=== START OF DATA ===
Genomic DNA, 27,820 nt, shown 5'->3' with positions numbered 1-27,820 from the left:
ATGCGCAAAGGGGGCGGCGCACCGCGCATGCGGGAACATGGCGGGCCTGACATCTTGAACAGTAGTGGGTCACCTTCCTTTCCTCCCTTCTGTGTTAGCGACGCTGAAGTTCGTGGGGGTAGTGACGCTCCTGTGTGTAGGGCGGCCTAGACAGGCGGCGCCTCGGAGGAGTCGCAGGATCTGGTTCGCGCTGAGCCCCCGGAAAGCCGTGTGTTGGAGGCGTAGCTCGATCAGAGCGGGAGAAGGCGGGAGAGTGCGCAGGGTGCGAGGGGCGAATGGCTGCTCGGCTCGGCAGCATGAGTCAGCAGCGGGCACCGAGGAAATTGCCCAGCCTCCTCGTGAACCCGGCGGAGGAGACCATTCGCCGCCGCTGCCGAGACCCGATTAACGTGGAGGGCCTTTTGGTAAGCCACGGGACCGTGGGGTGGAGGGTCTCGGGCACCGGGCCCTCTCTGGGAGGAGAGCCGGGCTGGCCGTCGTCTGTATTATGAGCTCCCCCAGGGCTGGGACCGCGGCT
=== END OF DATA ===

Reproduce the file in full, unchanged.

Genomic DNA, 27,820 nt, shown 5'->3' with positions numbered 1-27,820 from the left:
ATGCGCAAAGGGGGCGGCGCACCGCGCATGCGGGAACATGGCGGGCCTGACATCTTGAACAGTAGTGGGTCACCTTCCTTTCCTCCCTTCTGTGTTAGCGACGCTGAAGTTCGTGGGGGTAGTGACGCTCCTGTGTGTAGGGCGGCCTAGACAGGCGGCGCCTCGGAGGAGTCGCAGGATCTGGTTCGCGCTGAGCCCCCGGAAAGCCGTGTGTTGGAGGCGTAGCTCGATCAGAGCGGGAGAAGGCGGGAGAGTGCGCAGGGTGCGAGGGGCGAATGGCTGCTCGGCTCGGCAGCATGAGTCAGCAGCGGGCACCGAGGAAATTGCCCAGCCTCCTCGTGAACCCGGCGGAGGAGACCATTCGCCGCCGCTGCCGAGACCCGATTAACGTGGAGGGCCTTTTGGTAAGCCACGGGACCGTGGGGTGGAGGGTCTCGGGCACCGGGCCCTCTCTGGGAGGAGAGCCGGGCTGGCCGTCGTCTGTATTATGAGCTCCCCCAGGGCTGGGACCGCGGCT